Why and How I Picked my Focus
For the past few weeks in social studies, we have thought and talked about our documents of learning. As we began to talk about ideas and Canadian history itself, I realized that I felt weighed down. Our history was something that didn’t make me feel good, I felt like I was responsible for our past wrong-doings, and helpless knowing that there was nothing I could do to change the past. The negative parts of history seemed monumentally larger than the positive parts of history and it reminded me of all the negative events that are going on today. Personally, this is very hard to deal with, and I explore this a little bit in my previous blog post. It is hard for me to look at history with objectivity because of the strong emotions I have around history and the strong emotions that others have around history. It is hard not to be upset knowing that so many minorities were overlooked in confederation. It is hard not to be upset knowing about the lasting effects of residential schools. It is hard not to be upset knowing that the negative parts of history still have a big impact today on so many people across Canada. Its hard to not get upset with so many negative things, seemingly out weighing the good.
It was, in fact, this type of thought process that brought me to an idea for my document of learning. The question that I will be focusing on is:
How can we view Canadian history without getting overwhelmed by the negative parts of history and without ignoring the negative parts of history?
This question is very important to me. I find that it applies to many parts of my life and answering it could help me change my mindset around certain topics. By answering this question, it may also give me some reassurance that there is still a lot of good in the world. Though this is a rather large question, I hope to have a better, more realistic, understanding of Canadian history after answering it. Through this blog post, I hope to make sense of the different perspectives that shaped Canadian history and perhaps develop my own perspective. Throughout this blog post, I hope to connect my question to the following “big idea”: World views lead to different perspectives and ideas about developments in Canadian society.
To help answer my question, I have been looking at my mother’s library of books and researching online with quite a few interesting findings.
How history can be influenced to seem more negative than it may actually be…
I think that first part of my question that I have to tackle is why we tend to focus on the negative so much. In an interview with the New York Times, Dr. Roy F. Baumeister, a professor of social psychology at Florida State University, said:
“Research over and over again shows [the tendency to focus more on the negative than the positive] is a basic and wide-ranging principle of psychology,” he said. “It’s in human nature, and there are even signs of it in animals.”
So now, here you have it, it is completely natural to focus on the negative things. As humans, our brains are wired to focus on the negative so that we can improve and stay out of danger; in fact, the brain even handles positive information and negative information in separate hemispheres of the brain. The following ratio has become accepted in the field of psychology: for every one bad thing that happens five good things are needed to happen to counter balance the first negative event. This ratio along with the fact that we, as humans, tend to focus on the negative, could be a major reason why history is portrayed way it is in the first place.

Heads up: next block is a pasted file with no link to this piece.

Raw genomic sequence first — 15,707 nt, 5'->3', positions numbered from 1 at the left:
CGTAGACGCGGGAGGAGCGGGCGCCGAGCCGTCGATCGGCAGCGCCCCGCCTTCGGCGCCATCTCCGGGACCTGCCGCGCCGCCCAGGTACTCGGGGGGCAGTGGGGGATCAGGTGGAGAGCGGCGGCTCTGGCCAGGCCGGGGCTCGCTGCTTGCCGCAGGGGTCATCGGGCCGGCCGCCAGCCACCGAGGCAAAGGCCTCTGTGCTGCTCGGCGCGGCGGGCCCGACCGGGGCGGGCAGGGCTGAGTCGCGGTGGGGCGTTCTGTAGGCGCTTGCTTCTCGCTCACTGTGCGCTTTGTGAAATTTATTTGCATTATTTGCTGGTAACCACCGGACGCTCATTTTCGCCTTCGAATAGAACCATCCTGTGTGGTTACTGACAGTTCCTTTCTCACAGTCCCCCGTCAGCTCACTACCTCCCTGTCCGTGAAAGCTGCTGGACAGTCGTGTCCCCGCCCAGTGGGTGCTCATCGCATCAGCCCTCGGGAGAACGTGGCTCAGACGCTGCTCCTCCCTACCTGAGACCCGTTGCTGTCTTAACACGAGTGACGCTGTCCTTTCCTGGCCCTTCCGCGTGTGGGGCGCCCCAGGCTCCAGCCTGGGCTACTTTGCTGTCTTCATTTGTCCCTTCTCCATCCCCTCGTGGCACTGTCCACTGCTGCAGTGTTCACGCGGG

Sir Winston Churchill said, “History is written by the victors.” And it is true, history is written by those who win, this already greatly changes the way that we look at history today. However, “winning” implies that there was a conflict. In history, we often focus on conflicts, in fact one of the curricular competencies is: Global and regional conflicts have been a powerful force in shaping our contemporary world and identities. Knowing about events that are out of the norm (like conflicts) rather than everyday events is a lot more beneficial as we can learn about how we can avoid those same conflicts in the future and make for more positive outcomes. In social studies this term, we found out that Canadian confederation was rather peaceful compared to the unison of other countries, and I found myself and others in the class looking for the negative parts of confederation. Canadian confederation went pretty smoothly, but because of our urge to find the problem, to learn about how we can solve the problems of today, we searched for the things that should have been approved upon in confederation. When we did our ending role-play in class, a lot of the content poked fun at some of the negative parts of confederation, I think partially because, it is simply more interesting. There is good in looking at conflicts and events that are out of the norm because we can learn so much from them, but focusing on conflicts may also become overwhelming for many people, including me.
How can we stop from getting overwhelmed by the negative parts of history, without ignoring the negative parts of history?
Now that we have explored why we as human focus on the negative, and how history is fundamentally recorded to focus on a lot of negative events, we can talk about how to overcome this. There is no solid answer to this question, everyone deals with things in different ways; however, what I will discuss in the following paragraphs is what I thought was most relevant to me.
One obvious way to overcome feeling overwhelmed by the negative parts of our history is to simply focus on the positive (sounds a little crazy, right?).